From the way he spoke, Clarissa felt he was apologizing for not having the local member of parliament there to meet her. Such was the effect on hei of the adulation of the small multitude at the tea, that she saw nothing unusual about his apologizing to her for introducing her to a group of people whom she had always hoped to meet. She laughed pleasantly.
“Why Barry,” she said, "I thought they were all awfully nice—particularly Jack Howard. He was just sweet to me.” Barry didn’t know that the Howaro millions were as wellknown in Bar Haven as they were .n Barton’s Bay. Coming of well-to-do stock nimself, it had never occurred to him how handsome a background of gleaming gold can make the picture of an ordinarily Attractive voung scion. He spoke again :
"It was wonderful of you to come.”
“I liked coming,” said Clarissa.
They turned in between two grey gateposts and rolled up the broad bluestone drive of the Little place. The bluestone drive was .ike a well-bred, polite river cunning through a park. It wound itself artistically along, and finally curved itself under a huge porte cochère. Clarissa looked pleased. Barry saw the look and beamed His mother heard them coming and went to the hall to welcome them. She, too, saw Clarissa’s look and she
did not beam. Even the fatuous countenance of her beloved son did not make her beam.
“Mother,” said Barry, gracefully holding open the door for the deified lady to step out of the car. “this is Clarissa.”
"How do you do. Miss Baumhäuser,” said Mrs. Little. The name, somehow, the way she said it. didn’t sound as sibilant and liquidly suggestive of loveliness as Barry had been pretending to himself it did.
“Oh, Mrs. Little !” said Clarissa. “It was so sweet of you to want me for this week-end!”
Mrs. Little couldn’t say, “My heavens, / didn’t want you. Miss Baumhauser,” and that was all she could think of. so she contented herself with smiling and saying nothing. The procession filed into the vast living room.
Here Clarissa was presented to Mr. Little, and the four of them sat about for a while until it should be time for Clarissa and Barry to dress for the dinner at the club. Mrs. Little had been anxious that there should be such a period of idle sitting about in the family circle. She wanted to see how Clarissa stacked up in it; whether her being there made the conversation strange, or whether they would all joke and laugh and be happy and natural together.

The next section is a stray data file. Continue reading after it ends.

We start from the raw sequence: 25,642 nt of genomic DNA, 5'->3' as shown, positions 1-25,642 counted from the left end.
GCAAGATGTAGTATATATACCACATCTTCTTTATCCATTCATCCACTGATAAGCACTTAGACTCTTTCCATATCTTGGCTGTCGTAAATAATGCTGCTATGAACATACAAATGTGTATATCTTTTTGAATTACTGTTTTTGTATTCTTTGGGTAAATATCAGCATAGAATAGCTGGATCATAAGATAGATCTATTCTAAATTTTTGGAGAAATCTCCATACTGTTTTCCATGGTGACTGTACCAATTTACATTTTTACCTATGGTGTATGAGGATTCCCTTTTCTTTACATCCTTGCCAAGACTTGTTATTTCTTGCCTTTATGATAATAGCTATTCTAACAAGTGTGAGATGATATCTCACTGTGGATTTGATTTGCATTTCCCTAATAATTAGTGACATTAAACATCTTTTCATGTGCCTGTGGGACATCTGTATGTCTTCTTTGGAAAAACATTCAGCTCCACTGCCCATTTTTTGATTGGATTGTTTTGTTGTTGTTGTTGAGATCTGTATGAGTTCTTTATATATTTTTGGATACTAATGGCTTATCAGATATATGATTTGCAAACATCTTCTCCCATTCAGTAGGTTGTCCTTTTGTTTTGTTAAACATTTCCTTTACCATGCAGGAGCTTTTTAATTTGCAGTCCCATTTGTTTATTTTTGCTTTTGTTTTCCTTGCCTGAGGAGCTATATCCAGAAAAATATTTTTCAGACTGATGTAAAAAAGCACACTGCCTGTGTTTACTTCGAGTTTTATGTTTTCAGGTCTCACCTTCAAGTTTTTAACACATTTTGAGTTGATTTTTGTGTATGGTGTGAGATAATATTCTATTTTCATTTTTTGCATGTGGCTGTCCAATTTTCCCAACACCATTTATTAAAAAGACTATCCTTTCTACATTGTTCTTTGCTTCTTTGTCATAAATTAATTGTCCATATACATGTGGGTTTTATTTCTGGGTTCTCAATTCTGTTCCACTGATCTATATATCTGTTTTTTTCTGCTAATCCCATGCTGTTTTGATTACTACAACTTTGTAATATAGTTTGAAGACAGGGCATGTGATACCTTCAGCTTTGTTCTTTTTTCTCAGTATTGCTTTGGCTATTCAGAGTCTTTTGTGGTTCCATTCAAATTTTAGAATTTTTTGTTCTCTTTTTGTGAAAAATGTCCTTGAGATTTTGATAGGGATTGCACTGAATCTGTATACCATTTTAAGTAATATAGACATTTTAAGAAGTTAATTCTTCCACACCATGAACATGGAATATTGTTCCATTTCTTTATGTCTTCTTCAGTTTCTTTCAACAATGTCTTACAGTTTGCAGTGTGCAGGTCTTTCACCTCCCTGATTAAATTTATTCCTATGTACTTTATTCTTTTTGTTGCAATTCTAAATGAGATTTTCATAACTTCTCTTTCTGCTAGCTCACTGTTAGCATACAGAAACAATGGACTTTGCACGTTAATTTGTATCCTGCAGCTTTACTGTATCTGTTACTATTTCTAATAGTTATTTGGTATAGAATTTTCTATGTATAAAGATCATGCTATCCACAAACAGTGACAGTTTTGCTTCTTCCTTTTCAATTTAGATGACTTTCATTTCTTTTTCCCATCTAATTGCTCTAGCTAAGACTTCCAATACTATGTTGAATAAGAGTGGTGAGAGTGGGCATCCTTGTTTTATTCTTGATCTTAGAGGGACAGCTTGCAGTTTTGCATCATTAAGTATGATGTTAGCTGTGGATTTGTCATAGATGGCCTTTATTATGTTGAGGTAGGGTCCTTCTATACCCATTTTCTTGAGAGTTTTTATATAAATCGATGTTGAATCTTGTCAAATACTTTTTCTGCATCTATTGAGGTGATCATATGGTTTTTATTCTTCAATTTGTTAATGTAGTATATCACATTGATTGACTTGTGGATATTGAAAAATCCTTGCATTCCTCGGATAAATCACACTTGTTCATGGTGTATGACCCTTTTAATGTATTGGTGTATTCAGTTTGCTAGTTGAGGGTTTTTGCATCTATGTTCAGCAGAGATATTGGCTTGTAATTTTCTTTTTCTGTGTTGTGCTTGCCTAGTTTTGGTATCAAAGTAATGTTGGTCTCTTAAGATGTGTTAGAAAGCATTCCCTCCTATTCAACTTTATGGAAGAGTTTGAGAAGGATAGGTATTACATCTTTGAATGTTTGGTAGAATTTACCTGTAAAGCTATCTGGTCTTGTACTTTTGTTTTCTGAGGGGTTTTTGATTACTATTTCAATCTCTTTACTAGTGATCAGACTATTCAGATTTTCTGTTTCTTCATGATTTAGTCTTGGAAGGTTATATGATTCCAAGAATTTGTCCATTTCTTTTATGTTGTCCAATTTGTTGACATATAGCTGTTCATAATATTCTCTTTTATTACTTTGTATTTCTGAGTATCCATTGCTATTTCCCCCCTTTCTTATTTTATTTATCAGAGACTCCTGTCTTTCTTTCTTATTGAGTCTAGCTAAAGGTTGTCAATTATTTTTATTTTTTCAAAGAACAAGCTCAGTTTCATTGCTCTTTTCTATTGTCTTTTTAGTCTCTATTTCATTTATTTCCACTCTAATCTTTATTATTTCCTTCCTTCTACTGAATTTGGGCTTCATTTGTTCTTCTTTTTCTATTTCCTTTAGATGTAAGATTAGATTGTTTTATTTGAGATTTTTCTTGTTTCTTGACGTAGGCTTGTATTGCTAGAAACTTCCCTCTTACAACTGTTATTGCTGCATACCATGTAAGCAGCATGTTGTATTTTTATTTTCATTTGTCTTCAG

Barry, as it turned out, did most of the talking. Mr. Little eyed Clarissa and ventured a comment or two about Bar Haven, and threw in an anecdote that went so far over her head that he gave up. Mrs. Little tried hard to engage her in talk about plays, books and music, but without success. The conversation was strained almost to the point of awkwardness, and even Barry was glad when it came time for dressing. It puzzled him that here in his own home Clarissa didn’t seem quite as wonderful as she had, say, at the club.
While he was dressing he pondered it. He decided it was his mother’s antipathy, or natural womanly jealousy toward any girl who might take him away from home, that was responsible for this feeling. When he met Clarissa half an hour later at the head of the stairs, with her face made up to go with her evening gown, which improved her customarily lustreless complexion, and her hair which no 'onger was dun now that the electric lights shone on it, the vague haunting feeling of depression passed from him like a cloak of darkness.